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December 30th, 2008:

Pasquale Policelli – My Father

papa closeup 3.jpgPasquale Policelli, my father, passed away one month ago today. He spent the past two years prior to his death fighting hard – lung cancer, lobectomy, COPD and asthma – left him struggling to breathe at the best of times… a bout with pneumonia in the Summer of 2007 left him on oxygen, and two more bouts with pneumonia this Fall led to his passing… He kept his wits about him throughout and he never lost his positive spirit, even with all he had to face he was always there for my mother, my brothers and me, his grandchildren, and all his brothers and sisters…

My father was not an educated man, but he is the smartest man I’ve known and I will miss his love and support, always tempered by his guidance and wisdom. I hope even the tiniest bit of his spirit is embodied in me and that I can live up to his high standards. He never once complained while dealing with his illness these past couple of years. He never once asked “Why me?”. He only asked that he not needlessly suffer, and his peaceful passing during the night, in his sleep, was an answer to that request.

Thank you for indulging this blog post of mine. I had to go into at least a little detail about him – he deserves no less…

I wrote the following verse some time ago from a song entitled My Papa’s Clothes:

I want to wear my papa’s clothes
I want to know what papa knows
The pistol dreams he once supposed
The barrel-chested man with the strength of gods inside him
His fear of life subsiding
Secure in the path he chose
I want to wear my papa’s clothes

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Spectacle: Elvis Costello With…

Well, I’m still waiting to hear back from CTV as to when this show (Spectacle: Elvis Costello With…) will be airing in Canada. CTV is supposedly one of the owners of the show and made much fanfare in April 2008 that this series would be showing by the end of the year… well, there’s like a day left to that…

When the series began a few weeks ago in the U.S. on the Sundance cable network, I emailed CTV and asked when we could look for it here in Canada… and I emailed again and a third time… not one response! They’re not exactly making this viewer feel welcome…

But that’s what Elvis’ job would be if I was able to watch the show… I can’t even catch the clips from the Sundance site (though a couple have been posted on YouTube) as they are “georestricted” (probably at CTV’s request, no less, then they fail to put the show on here). Oh well, if you go to the show’s site you’ll see the list of guests (past, present and future) and see that there is a marathon of sorts tomorrow on New Year’s Eve starting at 5 p.m… (hmmm… maybe I can find a grey market satellite to watch a couple of these episodes…)

Anywho, there’s Elton John, Lou Reed, Bill Clinton, James Taylor, Tony Bennett, The Police, Herbie Hancock, Smokey Robinson, Rufus Wainwright and Diana Krall (I wonder if Rufus’ and/or Diana’s own Canuck families will get to watch the show!) and more… so quite a range and I’m sure it will be interesting, to say the least…

Come on CTV… let’s get this show on the air! And may the Muse be with you…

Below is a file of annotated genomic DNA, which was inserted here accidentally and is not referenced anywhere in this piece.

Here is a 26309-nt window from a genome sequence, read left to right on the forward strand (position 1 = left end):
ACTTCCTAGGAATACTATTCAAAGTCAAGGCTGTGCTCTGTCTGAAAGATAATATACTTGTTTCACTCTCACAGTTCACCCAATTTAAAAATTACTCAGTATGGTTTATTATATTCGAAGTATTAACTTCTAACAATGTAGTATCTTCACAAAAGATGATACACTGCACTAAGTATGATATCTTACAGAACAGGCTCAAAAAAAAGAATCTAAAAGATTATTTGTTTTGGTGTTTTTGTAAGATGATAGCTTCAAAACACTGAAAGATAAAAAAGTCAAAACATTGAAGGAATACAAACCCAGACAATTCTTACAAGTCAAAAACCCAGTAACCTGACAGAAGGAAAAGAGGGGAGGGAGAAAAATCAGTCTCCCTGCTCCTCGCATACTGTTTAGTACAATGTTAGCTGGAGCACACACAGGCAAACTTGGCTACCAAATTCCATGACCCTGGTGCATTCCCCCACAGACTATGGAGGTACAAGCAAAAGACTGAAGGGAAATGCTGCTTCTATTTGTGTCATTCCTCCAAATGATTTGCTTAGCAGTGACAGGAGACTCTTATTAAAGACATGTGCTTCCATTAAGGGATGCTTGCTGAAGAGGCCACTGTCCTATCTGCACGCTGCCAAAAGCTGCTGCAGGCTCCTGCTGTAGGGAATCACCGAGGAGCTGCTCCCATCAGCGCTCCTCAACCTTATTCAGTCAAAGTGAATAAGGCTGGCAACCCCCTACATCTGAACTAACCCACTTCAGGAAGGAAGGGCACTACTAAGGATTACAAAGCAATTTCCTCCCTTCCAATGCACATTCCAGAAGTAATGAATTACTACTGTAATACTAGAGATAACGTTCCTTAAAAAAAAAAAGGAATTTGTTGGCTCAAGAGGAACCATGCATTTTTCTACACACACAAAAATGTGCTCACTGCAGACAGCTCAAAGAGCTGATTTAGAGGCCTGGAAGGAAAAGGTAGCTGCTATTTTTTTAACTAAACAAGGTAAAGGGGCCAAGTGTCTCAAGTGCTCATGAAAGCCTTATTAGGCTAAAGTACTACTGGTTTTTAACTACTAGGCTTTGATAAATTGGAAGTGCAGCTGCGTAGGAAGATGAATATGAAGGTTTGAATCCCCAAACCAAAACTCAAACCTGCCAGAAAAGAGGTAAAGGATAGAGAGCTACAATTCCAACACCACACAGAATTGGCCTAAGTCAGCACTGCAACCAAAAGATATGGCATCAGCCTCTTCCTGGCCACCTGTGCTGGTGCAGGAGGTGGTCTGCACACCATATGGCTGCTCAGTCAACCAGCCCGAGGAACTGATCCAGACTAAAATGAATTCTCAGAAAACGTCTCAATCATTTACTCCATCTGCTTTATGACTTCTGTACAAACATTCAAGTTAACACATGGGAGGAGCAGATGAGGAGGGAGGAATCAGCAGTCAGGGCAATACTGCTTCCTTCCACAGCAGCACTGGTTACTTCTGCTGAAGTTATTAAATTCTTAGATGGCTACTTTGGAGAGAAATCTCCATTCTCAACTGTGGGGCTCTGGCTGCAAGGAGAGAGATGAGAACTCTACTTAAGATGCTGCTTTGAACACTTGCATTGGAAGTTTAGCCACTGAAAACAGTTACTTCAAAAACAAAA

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Copyfight in Canada

Precedent, a magazine about the “new rules of law and style” for lawyers in Canada, had an article entitled “Copyfight” in its latest issue. There was a bill (C-61) that fell by the wayside because of the last federal election being called. Various lawyers discuss the merits (or lack thereof) of C-61 which was assailed by its critics for making most of the public into “copyright criminals”. As the premise of the article goes:

Not long ago, a copyright protest would have seemed like a piece of absurdist parody (“Actuaries of the world, unite!”). But the federal government has made it clear that it intends to rewrite Canada’s creaky copyright laws, and in a world awash with media, everyone has something at stake. Creators want to be paid for their creativity, while consumers want to enjoy, share, and re-purpose it. Copyright has never been as clear as property rights, and deciding what’s legal hasn’t always been easy. In fact, it’s turned into a very public, very bitter tug-of-war – an out-and-out copyfight.

One of my favourite writers/bloggers in the area of copyright/intellectual property matters in Canada is Michael Geist, a lawyer in Ottawa who is the “go to” guy for the media on these sorts of issues. I’ll leave the last words for him, but I have that good old-fashioned contradiction inside of me on this issue – I certainly make “fair use” of many songs out there (if I own the album, I don’t see why I can’t download the mp3 version), but if I ever do publish a song, I wonder how “fair” it will seem to me then… Oh that I would have such a problem!

“We ought to recognize that copyright is not the only incentive to creativity,” says Michael Geist, leaning over a table at a tiny, packed Second Cup on the University of Ottawa campus (“his second office,” noted a colleague).

Geist isn’t a free-everything activist (of which there are plenty on the Internet). But he has argued loud and long that overprotection can be as dangerous and innovation-stifling as underprotection.

Geist argues that users’ rights to use copyrighted works for fair purposes shouldn’t be restricted by contracts or digital locks. His vision recognizes that, like it or not, users are increasingly becoming creators in their own rights. With the advent of “Web 2.0,” the technological barriers to accessing, altering, and rebroadcasting copyrighted material have evaporated. And, adds Geist, “what used to be a relatively small community of geeks became us. It became the Canadian public.”

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